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Labor Day Weekend on Avalanche Pass

Getting out and exploring ‘new to me’ places is one of my favorite ways to spend my time off. I literally spread the trail maps out on the floor of my small apartment and begin dreaming. I lay on the floor and trace multiple routes determining their distance and elevation, figuring out which would be best for easy day hikes, longer harder epic day hikes, and longer overnight backpacking adventures – my favorite. I always seek out the new uncharted un-highlighted (yes, I highlight all the trails on the map that I’ve spent time on) trails that I've never explored. Then I begin to list the possible routes in my notebook next to the list of my possible hiking buddies. After spending a couple hours speculating the best route for the perfect weekend, I then email the usual suspects – friends who also share my love and passion for exploring wilderness areas.
After much planning, deliberation, and soliciting partners this time I ended up going by myself. Sometimes this is the best way anyway, solo hiking is a completely different experience than going with my buddies. My awareness of the surroundings is so much greater by myself than when I go with friends and we’re chatting the entire way. I also experience the sacred time of being quiet in the most spectacular places reflecting on my life or not really thinking at all, just walking amongst the mountains. This hike near Marble Colorado was just that – a strenuous yet rejuvenating experience placed in and surrounded by the most stunning of Colorado’s West Elk Mountains. To be out on a very untraveled trail above treeline by myself is always so liberating and yet so simple. All of life’s worries seem to dissolve and all that seems to matter is staying warm, dry, well hydrated, loaded with electrolytes, blister free feet, and spotting squeaking pikas that hide in the scree fields. This sublime reality experienced above 12,000 feet is incredibly powerful, and for sure the most powerful when shared with only the marmots and pikas.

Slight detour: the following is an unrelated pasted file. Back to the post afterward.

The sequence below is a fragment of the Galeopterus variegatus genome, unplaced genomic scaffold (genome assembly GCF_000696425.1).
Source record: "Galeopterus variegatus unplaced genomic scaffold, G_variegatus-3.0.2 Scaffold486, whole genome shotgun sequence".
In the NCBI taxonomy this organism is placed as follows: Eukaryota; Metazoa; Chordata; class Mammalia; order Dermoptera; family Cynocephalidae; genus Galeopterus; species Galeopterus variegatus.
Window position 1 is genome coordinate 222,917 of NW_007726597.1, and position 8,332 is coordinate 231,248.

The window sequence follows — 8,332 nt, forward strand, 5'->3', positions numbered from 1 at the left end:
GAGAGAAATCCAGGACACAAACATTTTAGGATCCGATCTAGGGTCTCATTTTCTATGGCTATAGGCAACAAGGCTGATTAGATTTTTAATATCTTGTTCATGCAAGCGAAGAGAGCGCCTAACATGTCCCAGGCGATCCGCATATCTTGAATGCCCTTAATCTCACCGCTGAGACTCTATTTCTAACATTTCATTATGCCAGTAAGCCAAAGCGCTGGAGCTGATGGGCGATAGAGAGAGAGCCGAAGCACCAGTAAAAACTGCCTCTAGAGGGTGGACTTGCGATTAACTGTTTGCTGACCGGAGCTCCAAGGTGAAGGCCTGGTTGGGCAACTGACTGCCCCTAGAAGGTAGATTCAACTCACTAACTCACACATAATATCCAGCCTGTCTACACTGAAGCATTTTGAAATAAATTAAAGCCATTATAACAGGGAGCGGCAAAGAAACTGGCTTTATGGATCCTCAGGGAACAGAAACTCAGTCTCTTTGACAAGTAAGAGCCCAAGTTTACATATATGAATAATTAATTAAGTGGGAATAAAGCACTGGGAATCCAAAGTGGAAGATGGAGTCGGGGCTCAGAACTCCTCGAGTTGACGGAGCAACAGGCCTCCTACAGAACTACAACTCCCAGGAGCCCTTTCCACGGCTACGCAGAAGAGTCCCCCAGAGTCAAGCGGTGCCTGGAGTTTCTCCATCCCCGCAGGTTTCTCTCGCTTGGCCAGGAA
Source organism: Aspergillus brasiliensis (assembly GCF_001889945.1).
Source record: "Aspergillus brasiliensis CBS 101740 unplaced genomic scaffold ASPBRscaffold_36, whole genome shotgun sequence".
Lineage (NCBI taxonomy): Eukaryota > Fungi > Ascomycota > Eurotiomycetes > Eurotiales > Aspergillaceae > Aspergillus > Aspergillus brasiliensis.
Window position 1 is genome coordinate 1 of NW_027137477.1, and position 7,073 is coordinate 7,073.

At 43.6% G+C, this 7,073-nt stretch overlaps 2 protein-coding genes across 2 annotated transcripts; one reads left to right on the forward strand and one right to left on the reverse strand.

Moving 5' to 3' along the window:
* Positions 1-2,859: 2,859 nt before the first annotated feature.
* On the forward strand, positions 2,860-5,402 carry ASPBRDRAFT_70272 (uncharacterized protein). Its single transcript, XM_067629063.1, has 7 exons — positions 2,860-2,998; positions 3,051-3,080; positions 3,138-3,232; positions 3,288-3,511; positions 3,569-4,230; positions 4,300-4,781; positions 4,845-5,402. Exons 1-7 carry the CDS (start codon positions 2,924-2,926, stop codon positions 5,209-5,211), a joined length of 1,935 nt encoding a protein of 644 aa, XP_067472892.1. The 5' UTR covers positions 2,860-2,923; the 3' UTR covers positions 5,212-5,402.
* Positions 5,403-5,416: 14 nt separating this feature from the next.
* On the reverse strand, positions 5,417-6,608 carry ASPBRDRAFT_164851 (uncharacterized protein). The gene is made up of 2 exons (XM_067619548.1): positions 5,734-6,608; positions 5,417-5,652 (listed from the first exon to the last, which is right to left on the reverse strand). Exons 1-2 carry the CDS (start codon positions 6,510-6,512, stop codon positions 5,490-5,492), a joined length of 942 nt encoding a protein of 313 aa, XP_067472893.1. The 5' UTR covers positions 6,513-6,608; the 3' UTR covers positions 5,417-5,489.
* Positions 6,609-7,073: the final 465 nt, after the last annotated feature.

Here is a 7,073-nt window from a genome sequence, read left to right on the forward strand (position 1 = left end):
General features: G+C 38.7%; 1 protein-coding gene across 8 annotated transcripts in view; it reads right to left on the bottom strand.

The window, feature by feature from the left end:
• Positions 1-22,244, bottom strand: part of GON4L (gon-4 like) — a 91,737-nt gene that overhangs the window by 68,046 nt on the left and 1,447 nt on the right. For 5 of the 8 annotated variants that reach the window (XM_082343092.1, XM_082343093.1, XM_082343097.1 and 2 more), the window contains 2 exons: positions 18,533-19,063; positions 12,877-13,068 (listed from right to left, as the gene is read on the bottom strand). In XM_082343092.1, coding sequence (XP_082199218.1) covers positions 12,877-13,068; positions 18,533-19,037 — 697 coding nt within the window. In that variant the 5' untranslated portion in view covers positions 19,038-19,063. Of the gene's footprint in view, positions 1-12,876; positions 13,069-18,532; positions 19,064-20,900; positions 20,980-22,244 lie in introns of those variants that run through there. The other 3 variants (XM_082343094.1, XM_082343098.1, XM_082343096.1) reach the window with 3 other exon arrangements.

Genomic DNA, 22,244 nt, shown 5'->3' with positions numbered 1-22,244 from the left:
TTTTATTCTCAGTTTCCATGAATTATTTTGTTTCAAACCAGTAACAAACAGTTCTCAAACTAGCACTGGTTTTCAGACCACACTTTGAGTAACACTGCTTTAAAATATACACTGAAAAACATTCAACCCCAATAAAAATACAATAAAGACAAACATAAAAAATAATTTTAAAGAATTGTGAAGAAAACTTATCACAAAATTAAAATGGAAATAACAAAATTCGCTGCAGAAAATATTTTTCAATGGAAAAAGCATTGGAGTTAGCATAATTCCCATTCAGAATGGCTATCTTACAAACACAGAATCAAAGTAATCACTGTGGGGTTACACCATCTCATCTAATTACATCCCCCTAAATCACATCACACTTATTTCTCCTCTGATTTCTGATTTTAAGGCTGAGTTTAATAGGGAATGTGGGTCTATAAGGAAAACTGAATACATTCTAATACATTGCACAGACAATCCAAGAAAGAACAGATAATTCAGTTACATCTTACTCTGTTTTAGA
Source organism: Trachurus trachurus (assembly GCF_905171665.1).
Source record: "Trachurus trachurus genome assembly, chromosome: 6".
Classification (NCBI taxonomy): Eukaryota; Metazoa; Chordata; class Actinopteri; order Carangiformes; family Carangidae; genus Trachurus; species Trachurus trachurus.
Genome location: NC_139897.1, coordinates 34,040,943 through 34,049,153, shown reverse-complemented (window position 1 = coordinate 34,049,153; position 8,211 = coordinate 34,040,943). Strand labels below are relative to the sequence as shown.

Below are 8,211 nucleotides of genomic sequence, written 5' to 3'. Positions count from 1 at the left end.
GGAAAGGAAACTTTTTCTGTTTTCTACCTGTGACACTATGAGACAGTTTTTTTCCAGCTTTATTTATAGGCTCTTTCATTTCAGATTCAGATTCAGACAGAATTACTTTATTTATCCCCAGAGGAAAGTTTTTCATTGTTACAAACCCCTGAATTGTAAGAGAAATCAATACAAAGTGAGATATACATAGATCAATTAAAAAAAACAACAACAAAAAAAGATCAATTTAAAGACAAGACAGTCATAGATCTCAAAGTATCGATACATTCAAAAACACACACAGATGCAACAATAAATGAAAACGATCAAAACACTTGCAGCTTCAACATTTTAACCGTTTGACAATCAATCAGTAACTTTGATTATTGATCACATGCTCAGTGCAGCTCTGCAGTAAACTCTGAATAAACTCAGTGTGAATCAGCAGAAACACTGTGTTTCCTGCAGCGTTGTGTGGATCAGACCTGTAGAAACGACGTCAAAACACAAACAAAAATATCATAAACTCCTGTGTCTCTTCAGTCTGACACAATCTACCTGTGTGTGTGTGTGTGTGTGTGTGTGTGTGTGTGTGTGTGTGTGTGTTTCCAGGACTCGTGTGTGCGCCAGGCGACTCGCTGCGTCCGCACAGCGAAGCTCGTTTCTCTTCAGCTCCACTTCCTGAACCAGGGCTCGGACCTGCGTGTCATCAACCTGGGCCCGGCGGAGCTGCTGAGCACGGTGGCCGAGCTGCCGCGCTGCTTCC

I dare to ask myself where my ‘real world’ truly resides. After 30 years of exploring wild places, it feels that is the most real ‘out there’ and not here in the coffee shop with my laptop, my smart phone, and access to everyone I know in the matter of the push of button. This access to everyone can be wonderful at times, but really, really do I need that all the time? My real world of being ‘out there’ in the wild with my boots, my journal, my camera, and the friendly marmots is about the best real world I can imagine. 

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